Wednesday, June 21, 2017

Kensuke's Kingdom by Michael Morpurgo

It’s 1988 and Michael, 11, is a pretty content kid until the day a letter arrives laying off both of his parents. After that, a “creeping misery” settled over the house, until the day Michael’s dad heads south to seek new opportunities. New opportunities are a total surprise to Michael and his mother when they arrived somewhere near Southhampton and discover his dad has bought a bought and has plans for the family to sail around the world.

And sail they do, even bringing along Stella Artois, the family dog. All goes well, with lots of interesting stops, until they are sailing away from Australia and through the Coral Sea heading to Papua New Guinea. It is there, on July 28, 1988 that they hit bad weather, and Michael, at the wheel in the cockpit, sees Stella go overboard. Trying to rescue her, he also goes overboard. Luckily so does his soccer ball, which gives him some buoyancy. 

The next morning, Michael wakes up on an island beach with Stella and no idea how he got there. It turns out the island is a jungle with a thriving wild life. After exploring all day, a hungry, thirsty Michael and Stella retreat to the shelter of a cave to spend the night as a castaway.

The next morning, and every morning after that, Michael and Stella wake up and find fresh water and carefully prepared raw fish waiting for them. Knowing he isn’t alone, Michael finally meets his benefactor while trying to build a large enough fire to be seen by a passing boat. Instead, it is seen by an elderly Japanese man, Michael’s benefactor, who quickly puts the fire out. The two get off to a rocky start, but eventually they become friends, and Kensuke, Michael learns, has been living on the island since WWII.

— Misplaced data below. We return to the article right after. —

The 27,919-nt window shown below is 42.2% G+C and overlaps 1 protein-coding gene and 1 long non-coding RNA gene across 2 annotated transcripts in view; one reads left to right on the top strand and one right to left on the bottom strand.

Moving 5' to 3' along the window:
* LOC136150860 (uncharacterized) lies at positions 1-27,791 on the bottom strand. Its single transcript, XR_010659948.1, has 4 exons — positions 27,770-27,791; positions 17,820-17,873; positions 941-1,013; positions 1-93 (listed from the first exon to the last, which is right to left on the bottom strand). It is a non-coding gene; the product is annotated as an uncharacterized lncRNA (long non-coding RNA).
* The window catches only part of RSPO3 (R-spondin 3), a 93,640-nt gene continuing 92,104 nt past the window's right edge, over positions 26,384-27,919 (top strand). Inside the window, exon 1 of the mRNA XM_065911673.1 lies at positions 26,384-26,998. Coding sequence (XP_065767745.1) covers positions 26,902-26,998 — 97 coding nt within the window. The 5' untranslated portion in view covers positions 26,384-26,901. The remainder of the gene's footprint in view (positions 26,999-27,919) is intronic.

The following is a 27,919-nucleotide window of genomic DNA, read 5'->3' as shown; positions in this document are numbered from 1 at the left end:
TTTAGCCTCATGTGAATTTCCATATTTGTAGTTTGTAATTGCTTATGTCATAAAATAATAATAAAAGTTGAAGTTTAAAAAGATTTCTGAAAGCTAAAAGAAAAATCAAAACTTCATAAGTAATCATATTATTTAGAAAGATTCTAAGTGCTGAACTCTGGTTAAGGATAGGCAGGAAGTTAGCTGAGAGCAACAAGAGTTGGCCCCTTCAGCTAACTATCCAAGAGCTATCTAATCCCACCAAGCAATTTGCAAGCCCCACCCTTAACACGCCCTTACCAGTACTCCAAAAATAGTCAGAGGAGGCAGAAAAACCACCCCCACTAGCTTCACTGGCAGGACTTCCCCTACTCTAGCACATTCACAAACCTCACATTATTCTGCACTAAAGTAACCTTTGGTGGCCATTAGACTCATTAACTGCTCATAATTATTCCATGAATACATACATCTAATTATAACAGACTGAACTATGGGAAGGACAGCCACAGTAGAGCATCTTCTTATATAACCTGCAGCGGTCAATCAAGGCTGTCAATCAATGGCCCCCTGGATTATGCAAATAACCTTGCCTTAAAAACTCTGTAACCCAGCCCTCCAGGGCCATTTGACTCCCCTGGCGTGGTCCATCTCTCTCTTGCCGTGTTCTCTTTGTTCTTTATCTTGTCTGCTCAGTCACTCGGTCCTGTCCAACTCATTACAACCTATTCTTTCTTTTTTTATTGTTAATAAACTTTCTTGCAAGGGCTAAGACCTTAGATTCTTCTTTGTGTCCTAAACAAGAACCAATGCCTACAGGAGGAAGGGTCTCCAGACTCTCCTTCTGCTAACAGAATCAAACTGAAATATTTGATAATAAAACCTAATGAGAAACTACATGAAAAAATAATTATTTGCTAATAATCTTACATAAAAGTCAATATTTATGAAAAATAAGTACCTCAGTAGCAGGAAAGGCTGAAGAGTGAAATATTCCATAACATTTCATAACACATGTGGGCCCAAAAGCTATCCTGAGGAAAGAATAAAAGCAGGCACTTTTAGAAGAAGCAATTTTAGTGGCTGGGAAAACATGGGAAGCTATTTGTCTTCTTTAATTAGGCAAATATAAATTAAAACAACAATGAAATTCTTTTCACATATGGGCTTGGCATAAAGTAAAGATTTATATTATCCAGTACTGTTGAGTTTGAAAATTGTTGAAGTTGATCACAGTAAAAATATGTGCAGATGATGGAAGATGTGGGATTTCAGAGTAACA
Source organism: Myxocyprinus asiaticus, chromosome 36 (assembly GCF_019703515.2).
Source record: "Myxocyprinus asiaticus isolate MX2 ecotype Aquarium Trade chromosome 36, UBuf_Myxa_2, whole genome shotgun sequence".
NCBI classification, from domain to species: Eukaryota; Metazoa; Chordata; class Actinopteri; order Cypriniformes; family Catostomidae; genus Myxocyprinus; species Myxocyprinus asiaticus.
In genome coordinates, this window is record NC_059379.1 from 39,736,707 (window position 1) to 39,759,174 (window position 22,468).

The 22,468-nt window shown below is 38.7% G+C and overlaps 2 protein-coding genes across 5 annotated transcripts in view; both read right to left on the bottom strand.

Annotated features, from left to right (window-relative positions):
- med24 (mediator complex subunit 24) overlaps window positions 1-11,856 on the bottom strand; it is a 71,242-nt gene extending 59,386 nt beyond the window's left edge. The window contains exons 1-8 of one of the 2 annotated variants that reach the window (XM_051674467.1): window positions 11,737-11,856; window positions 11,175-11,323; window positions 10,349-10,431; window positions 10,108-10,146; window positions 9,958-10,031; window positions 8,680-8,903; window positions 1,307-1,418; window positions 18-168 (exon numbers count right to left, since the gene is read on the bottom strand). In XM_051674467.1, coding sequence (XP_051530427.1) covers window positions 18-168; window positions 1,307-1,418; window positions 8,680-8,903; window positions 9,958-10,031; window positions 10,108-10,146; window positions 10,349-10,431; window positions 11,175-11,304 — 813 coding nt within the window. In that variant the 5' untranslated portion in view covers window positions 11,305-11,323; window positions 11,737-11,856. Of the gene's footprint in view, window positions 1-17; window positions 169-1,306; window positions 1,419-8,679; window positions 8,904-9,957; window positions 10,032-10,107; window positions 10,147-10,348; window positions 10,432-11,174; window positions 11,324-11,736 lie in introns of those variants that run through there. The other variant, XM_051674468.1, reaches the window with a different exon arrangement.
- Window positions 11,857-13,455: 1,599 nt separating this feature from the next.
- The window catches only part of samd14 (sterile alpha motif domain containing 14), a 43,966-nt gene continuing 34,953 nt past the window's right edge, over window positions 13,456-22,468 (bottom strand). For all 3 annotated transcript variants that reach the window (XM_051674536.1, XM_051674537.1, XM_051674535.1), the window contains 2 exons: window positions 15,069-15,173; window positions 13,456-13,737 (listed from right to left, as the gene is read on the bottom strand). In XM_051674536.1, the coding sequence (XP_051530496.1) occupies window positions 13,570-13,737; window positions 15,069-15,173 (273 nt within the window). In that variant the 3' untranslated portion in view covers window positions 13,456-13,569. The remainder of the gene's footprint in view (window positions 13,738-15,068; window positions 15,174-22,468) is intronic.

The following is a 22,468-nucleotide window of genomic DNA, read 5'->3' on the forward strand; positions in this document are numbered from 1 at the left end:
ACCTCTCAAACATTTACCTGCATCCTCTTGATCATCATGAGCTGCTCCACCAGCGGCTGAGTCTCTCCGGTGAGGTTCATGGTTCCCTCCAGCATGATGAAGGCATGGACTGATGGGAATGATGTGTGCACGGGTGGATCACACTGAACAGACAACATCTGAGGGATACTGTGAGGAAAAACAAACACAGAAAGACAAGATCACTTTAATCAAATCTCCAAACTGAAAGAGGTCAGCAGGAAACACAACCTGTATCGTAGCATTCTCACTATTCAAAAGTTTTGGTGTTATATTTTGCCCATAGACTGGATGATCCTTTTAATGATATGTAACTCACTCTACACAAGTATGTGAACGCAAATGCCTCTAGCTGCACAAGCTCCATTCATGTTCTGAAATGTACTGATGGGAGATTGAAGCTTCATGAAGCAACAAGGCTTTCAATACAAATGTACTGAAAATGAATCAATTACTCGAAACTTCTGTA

Kensuke teaches Michael how to fish, cook, and even paint using ink from the octopi they catch and in return, Michael teaches him English. Kensuke, who had been a doctor in Japan, begins to tell Michael about his happy life in Nagasaki before the war, about his wife Kimi, and his son, Michiya. When war came, Kensuke joined the Japanese Navy as a doctor, and was the sole survivor of an attack on his ship. Later, overhearing some Americans talking about the bomb that was dropped on Nagasaki, killing everyone, Kensuke decided to remain on the island after the war had ended. 

Eventually, he realizes that Michael belongs with his family, and agrees to let him build a fire to attract a passing ship, and even agrees to leave the island, too, should a ship actually show up.

In the end, when rescue is about to happen, Kensuke chooses to remain on the island, but asks Michael not to talk about him for at least 10 years, which he does. After writing a book about his adventure with Kensuke, Michael receives a very surprising unexpected letter from Japan.